What is the standard format for Go USB Drives

Every storage device you connect to your computer must be formatted before it will work properly. This applies to hard drives, optical discs and USB jump drives, also called flash drives. Although jump drives are usually formatted by the factory, you can reformat the drive yourself as needed. FAT file system
USB drives are formatted much like the hard drive on an older computer, using the FAT file structure. FAT stands for File Allocation Table and is essentially a method for organizing data. Some flash drives are FAT16 and others are FAT32. The numbers refer to how the data bits are organized into groups. The higher the number, the more efficiently the unit can make use of available storage space.

Limitations of FAT
As drive capacities have increased over the years, the FAT file structure has had a difficult time keeping up. For example, FAT32 drives can support up to 2 terrabytes (TB) of data. As of 2010, external hard drives with a capacity of 1TB are becoming more and more common, and flash drives are not far behind. Once the drives reach the limits of the FAT architecture, other file systems will have to be used, creating backward compatibility issues.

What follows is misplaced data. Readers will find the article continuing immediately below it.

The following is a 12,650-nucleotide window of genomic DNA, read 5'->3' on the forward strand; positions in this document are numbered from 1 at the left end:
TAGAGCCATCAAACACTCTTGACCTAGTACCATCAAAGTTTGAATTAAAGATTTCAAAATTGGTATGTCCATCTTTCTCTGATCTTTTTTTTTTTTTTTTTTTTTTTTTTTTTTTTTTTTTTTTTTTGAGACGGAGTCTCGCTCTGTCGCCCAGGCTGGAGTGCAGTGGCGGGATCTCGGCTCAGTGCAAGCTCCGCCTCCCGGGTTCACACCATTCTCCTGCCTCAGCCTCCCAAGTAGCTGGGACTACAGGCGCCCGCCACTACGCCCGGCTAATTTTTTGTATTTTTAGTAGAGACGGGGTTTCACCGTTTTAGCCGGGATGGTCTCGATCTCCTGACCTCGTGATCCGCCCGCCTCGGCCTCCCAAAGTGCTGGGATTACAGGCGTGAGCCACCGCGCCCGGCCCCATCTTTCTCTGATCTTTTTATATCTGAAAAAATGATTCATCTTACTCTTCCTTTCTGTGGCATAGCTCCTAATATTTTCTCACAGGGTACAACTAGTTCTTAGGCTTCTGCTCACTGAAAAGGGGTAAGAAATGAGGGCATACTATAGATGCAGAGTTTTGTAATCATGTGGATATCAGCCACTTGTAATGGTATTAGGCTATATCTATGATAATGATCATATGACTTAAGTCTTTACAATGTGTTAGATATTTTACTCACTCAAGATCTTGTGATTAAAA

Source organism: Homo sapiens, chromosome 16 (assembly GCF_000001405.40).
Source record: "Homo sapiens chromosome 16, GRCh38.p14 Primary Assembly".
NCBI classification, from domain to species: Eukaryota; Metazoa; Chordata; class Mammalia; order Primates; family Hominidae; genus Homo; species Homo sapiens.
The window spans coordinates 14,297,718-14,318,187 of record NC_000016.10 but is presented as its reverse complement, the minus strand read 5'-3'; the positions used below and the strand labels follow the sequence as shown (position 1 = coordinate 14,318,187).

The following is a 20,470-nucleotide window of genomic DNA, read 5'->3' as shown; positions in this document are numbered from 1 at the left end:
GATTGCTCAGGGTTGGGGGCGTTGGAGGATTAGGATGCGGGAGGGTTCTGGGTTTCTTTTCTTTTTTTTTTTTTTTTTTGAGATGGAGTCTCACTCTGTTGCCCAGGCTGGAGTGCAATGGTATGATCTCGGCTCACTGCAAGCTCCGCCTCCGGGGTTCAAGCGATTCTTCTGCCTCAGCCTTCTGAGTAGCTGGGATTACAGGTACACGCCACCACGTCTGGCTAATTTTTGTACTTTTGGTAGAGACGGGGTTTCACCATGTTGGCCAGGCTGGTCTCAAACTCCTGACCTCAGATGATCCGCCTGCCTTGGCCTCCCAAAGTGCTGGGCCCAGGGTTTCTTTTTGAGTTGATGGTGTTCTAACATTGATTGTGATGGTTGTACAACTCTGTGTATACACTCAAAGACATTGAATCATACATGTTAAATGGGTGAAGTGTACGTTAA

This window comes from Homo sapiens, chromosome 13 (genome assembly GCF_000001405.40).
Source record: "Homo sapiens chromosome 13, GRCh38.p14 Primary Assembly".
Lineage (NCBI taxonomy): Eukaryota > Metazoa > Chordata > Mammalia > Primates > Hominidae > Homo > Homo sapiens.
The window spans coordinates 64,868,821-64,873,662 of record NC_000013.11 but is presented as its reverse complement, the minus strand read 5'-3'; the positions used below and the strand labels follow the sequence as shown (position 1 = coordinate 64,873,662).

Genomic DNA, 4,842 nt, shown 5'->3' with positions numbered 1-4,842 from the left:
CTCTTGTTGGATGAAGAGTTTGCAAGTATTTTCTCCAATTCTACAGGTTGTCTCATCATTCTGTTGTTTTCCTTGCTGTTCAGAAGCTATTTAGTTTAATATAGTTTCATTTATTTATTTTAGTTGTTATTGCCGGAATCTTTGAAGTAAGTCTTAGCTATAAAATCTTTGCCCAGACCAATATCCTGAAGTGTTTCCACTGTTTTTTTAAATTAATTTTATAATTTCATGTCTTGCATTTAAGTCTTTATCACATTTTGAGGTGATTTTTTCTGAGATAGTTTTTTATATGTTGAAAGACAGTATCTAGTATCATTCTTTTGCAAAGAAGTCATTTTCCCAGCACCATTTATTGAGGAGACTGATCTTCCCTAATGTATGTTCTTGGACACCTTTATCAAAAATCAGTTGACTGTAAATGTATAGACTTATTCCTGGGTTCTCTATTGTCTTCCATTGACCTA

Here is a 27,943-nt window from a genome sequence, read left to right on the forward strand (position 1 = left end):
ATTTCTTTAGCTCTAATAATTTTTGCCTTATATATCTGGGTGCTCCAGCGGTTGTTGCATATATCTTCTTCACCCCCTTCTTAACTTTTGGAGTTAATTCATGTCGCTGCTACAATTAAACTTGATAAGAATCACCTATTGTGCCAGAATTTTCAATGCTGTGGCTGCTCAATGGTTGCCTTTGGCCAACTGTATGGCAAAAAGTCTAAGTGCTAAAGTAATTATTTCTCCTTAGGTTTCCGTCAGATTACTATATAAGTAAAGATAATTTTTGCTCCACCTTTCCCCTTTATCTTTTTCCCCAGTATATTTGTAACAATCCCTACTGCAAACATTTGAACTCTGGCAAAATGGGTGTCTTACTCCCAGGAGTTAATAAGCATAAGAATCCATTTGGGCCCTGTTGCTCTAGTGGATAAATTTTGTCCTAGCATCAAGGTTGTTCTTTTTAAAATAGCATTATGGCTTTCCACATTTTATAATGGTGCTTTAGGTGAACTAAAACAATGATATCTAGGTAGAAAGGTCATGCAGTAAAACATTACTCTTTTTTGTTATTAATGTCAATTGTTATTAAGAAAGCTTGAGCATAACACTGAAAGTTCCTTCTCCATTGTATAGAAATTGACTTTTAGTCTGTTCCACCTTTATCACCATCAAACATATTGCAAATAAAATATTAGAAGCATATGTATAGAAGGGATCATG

NTFS
NTFS, which stands for New Technology File System, is an alternative for formatting large drives. A flash drive comes from the manufacturer formatted to FAT16 or FAT32 specifications, however, you can reformat the drive to NTFS. Reformatting deletes all the data on the drive and doesn’t change the maximum amount of data it can hold, but changing the way your flash drive allocates files can improve the performance and efficiency of an already usable storage device.
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